This week, both the Federal Reserve (Fed) and the Bank of England (BoE) raised their rates. The Fed has now raised rates six times in a row, the fastest increase since the 1980s, and the benchmark lending rate now sits at 3.75-4%. For its part, the Bank of England announced its eight successive increase, a 0.75% rise – the largest increase since 1989 – to 3%.
You would be forgiven for thinking that this shows that the Fed and the BoE are singing from the same hymn sheet. Instead, while the tune might sound the same, these two central banks are singing in very different keys indeed. One is in tune with markets, the other is not.
The clues are in what the Fed and BoE are saying about the future. The Fed has been very careful this week to indicate that further increases in rates are necessary and that higher rates are coming, and that, in the words of Chairman Jerome Powell, “we still have some ways to go”. The Fed hinted that US rates would peak at a higher level than expected and that,“we will stay the course until the job is done”. These remarks echo Christine Lagarde’s comments in the last few days, who was categorical that a ‘mild recession’ would not tame inflation on its own. The message from Frankfurt and Washington is clear: the central banks will do what it takes in the future to get inflation down towards a 2% target.
Compare and contrast with the Bank of England: whereas Jerome Powell has been hinting as further strong action, Andrew Bailey had to remind the markets that the Bank of England “won’t follow the market”, and that “some repricing” was needed because the markets were wrong about where Bank of England interest rates might be. In the words of Duncan Weldon, the Bank of England’s monetary policy report included language “as close as I can imagine the MPC to shouting ‘we are not going to raise rates as much as you think we are’”. Often overlooked in the furore over the recent mini-Budget, one of the main reasons the markets were in a febrile state at that time was because the Bank of England was seen as being well behind the curve, adding to market worries at that time about the inflationary aspects of the mini-Budget.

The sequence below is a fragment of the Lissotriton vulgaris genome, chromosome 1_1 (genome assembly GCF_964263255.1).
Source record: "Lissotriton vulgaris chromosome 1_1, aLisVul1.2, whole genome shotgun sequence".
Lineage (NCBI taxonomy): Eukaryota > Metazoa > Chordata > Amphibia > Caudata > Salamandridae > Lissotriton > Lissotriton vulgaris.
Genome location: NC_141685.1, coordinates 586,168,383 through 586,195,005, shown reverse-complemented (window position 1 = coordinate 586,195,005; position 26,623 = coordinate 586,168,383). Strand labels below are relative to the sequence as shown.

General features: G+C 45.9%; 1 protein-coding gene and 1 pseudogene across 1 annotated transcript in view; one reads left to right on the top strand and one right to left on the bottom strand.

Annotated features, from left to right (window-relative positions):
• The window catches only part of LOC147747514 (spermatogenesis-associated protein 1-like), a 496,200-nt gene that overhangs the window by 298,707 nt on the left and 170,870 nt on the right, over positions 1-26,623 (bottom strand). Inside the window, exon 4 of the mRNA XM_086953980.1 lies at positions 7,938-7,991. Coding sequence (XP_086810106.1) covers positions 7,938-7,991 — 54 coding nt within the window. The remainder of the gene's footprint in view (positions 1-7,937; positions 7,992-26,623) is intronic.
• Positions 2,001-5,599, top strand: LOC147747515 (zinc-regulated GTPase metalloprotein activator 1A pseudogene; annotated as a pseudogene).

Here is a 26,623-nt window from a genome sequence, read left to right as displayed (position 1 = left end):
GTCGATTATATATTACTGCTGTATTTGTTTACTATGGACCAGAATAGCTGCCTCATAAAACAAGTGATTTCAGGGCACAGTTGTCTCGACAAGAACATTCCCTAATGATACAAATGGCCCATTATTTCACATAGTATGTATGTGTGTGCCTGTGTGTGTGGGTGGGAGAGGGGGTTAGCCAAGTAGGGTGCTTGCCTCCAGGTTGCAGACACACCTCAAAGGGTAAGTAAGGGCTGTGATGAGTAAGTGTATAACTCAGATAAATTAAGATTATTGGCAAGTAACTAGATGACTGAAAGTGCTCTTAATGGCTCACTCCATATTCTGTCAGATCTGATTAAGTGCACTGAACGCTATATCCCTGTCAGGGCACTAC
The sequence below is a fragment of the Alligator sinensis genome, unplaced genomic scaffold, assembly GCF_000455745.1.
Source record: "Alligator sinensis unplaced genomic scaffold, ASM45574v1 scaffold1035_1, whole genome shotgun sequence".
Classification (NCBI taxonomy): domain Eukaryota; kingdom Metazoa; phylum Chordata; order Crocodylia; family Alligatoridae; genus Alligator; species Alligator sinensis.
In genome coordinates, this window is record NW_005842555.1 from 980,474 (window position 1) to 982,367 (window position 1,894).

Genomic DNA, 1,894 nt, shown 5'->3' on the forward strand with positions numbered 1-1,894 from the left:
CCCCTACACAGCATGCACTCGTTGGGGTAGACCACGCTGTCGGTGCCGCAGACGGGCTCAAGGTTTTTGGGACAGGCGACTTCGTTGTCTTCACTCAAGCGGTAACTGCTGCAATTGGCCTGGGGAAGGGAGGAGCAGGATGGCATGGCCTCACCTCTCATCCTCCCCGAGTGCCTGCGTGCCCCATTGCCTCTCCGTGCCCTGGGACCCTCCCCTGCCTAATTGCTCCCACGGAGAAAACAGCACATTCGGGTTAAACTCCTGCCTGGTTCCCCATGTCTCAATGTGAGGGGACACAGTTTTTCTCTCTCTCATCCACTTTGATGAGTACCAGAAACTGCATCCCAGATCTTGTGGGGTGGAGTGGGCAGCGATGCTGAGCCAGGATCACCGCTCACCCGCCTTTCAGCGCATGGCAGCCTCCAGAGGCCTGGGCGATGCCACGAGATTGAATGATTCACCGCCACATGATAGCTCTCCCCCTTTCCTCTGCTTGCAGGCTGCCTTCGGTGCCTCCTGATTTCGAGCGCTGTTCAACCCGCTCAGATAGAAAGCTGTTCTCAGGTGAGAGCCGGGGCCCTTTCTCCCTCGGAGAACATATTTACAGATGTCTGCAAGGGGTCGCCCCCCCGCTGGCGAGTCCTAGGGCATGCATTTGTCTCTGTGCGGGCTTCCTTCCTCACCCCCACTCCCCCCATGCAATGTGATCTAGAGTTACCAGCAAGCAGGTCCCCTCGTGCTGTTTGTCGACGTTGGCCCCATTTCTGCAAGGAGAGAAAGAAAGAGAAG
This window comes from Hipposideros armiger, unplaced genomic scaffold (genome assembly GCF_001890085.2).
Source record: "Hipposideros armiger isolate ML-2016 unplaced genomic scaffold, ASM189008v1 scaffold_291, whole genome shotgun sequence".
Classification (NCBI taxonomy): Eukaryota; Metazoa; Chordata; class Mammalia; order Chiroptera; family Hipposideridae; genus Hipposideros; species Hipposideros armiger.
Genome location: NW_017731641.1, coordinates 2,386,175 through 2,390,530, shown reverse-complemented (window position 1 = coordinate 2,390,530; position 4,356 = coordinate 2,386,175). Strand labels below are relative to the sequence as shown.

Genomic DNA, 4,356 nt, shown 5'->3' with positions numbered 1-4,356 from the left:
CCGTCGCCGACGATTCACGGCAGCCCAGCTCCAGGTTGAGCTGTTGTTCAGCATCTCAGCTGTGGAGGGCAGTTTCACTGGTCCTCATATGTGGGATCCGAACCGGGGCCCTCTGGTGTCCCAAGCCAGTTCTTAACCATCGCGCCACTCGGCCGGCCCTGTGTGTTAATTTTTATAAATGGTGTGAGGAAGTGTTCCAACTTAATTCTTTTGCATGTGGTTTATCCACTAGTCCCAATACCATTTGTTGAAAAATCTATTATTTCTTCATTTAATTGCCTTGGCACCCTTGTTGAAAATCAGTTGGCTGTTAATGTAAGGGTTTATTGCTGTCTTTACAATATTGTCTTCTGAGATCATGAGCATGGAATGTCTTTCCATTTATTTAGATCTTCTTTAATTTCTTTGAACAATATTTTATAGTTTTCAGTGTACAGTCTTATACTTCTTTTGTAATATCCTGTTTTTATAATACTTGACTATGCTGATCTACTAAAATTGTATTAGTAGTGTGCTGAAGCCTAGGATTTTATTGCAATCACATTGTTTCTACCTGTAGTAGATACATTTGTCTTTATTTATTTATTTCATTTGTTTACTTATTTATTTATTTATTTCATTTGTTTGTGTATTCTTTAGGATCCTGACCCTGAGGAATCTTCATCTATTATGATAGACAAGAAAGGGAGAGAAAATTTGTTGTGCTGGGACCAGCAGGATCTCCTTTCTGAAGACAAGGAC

Now, the Bank of England may very well be right that it will only need a rate of 3% (or close to it) to return inflation to target by 2025. But it could potentially be a high–risk strategy when many of its previous forecasts have, in the market’s view, been proven wrong. It is even more bold in the context of previous attempts at indicating where rates might go in 2021 being so poorly received thanks to a number of communication mix-ups. The Bank now has a well-recognised communication problem.
To be fair to the Bank, it did state in its monetary policy reportthat it would respond forcefully if the outlook suggested more persistent pressures, and that there were considerable uncertainties. But if that is the case, why take such a robust view in its press conference?
The worry is that the Bank of England might get trapped in a game of chicken with the markets. The Bank does not want to raise rates, but the markets do not believe that the inflation target can be met without further hikes: who blinks first? That is not to say that the Bank’s view is incorrect. The Bank’s judgement may be right that the UK’s deteriorating economic position might reduce inflationary pressures enough to forestall too many more rate rises. But by communicating that markets are ‘mispricing’ interest rates, the Bank has invited market actors to disagree with it publicly about inflation, which they have already done. The one bright spot here is that mortgage rates do appear to have been cut after the Bank’s intervention, which suggests at least some sympathy for the Bank’s position.
One possible explanation here is that the mini-budget had very specific UK effects that drove interest rates up faster than they otherwise should have been, and that this effect has lingered. The Bank is necessarily constrained from commenting on fiscal policy, but its meaning was clear when the Governor said that there were ‘UK-specific components’ to the UK’s interest rate movements. As such, the Bank’s comments could be interpreted in part as an attempt to get any residual interest rate rise as a result of the mini-budget out of the system. Hopefully the fiscal statement will accomplish this in any case.
If the Bank of England’s forecast is correct, and that interest rates will only peak at 3 or 3.5%, this will be a relatively better thing for the UK economy, even if we are in recession.But in communicating its view so openly, the Bank has potentially made its credibility a hostage to fortune. To a certain extent, the Bank has put its aims in the hands of the markets.